Universities across the nation are cutting Olympic sports programs as a last-ditch effort to save money. For athletes, this loss is much more than a cancelled collegiate career.

Clemson University Men’s Track and Field alumnus Darron Coley speaks on the shocking reality of the cutting of the men’s track and field and cross country programs. He says, “All those friendships and relationships you’ve been able to create? They’re gone. All these people that you see walking around in the athletic facilities and tutoring rooms? Cancel them out. They’re gone.

Ridding of these programs is ridding of the opportunity to earn a college degree for many athletes.

After the announcement to discontinue the teams, Clemson released a statement saying the university would continue paying out the scholarships of current athletes and offer help to those who wish to transfer. As for the future college commits, they are left stranded with no scholarship, no team, and no opportunity to further their education.

Coley credits his education to his college career. He says, “I had never been in the state of South Carolina until my official visit to Clemson. I never would have ended up here had it not been for the track and field team and for coach Elliott giving me a shot to run on the program.”

Darron Coley Clemson Track and Field Alumnus
Darron Coley Clemson Track and Field Alumnus. Courtesy: Clemson Athletics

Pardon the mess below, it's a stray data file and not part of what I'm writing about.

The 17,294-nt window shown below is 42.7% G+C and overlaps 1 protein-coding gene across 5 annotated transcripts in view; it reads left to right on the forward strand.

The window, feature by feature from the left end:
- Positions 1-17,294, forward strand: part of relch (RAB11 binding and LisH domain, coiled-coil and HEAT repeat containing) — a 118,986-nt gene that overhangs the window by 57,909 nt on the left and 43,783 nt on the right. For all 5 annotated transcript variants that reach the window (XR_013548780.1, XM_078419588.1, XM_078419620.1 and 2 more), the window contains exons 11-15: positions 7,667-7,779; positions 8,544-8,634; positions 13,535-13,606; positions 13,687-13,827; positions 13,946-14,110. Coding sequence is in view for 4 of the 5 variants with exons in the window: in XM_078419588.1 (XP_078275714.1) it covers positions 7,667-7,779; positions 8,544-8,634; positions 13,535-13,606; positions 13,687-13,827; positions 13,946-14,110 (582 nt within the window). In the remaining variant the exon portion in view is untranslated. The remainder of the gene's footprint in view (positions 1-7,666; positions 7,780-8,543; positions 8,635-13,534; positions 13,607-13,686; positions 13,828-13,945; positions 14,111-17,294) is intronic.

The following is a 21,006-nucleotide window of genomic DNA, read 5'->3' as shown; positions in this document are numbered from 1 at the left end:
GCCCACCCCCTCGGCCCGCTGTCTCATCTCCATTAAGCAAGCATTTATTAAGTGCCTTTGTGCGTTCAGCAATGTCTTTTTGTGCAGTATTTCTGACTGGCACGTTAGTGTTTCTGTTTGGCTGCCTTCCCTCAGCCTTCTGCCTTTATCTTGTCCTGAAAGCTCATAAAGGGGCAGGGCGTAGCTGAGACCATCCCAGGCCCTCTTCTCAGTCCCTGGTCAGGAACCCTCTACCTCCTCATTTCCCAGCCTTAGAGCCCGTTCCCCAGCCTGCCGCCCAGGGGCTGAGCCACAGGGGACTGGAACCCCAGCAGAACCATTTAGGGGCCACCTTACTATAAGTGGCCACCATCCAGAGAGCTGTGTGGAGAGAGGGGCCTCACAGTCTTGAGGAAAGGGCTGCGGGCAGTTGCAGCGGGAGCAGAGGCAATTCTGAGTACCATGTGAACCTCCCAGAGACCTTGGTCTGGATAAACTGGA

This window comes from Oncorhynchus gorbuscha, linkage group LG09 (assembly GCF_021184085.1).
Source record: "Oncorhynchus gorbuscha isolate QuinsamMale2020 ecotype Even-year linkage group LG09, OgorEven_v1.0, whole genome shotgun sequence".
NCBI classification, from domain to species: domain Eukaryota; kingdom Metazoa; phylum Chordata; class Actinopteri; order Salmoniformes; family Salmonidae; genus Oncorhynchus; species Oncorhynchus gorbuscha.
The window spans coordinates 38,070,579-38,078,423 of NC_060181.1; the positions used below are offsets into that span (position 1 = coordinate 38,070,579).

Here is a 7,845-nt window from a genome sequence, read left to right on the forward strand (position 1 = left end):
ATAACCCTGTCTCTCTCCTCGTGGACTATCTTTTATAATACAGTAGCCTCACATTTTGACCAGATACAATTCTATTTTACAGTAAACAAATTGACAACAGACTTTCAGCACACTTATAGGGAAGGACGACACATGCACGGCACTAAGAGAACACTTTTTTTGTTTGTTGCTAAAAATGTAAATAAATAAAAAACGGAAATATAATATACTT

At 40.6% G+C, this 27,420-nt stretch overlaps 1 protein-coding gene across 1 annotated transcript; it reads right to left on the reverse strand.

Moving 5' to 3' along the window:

As an NCAA Division I track and field program, Clemson’s team has an average of 39 members on the team. The team receives 12.6 scholarships per year that can be split between 20 athletes.

Now, in 2021, there will be 20 fewer athletes getting a free education. Even further, NCAA Men’s Track and Field provides opportunities to over 10,000 athletes each year. The cancellation of collegiate O-sports teams can drastically diminish this. The harrowing question remains, “Who’s next?”

From Clemson to Coral Gables, the aftershock is hitting the Hurricanes. The current climb of COVID cases could be fatal for the future of Olympic sports. Women’s soccer player Taylor Shell fears for her future at The U, “It hurts as an athlete now to see that I could be the next program to be cut.”

Look at a visual story related to the cutting of Olympic sports teams here.

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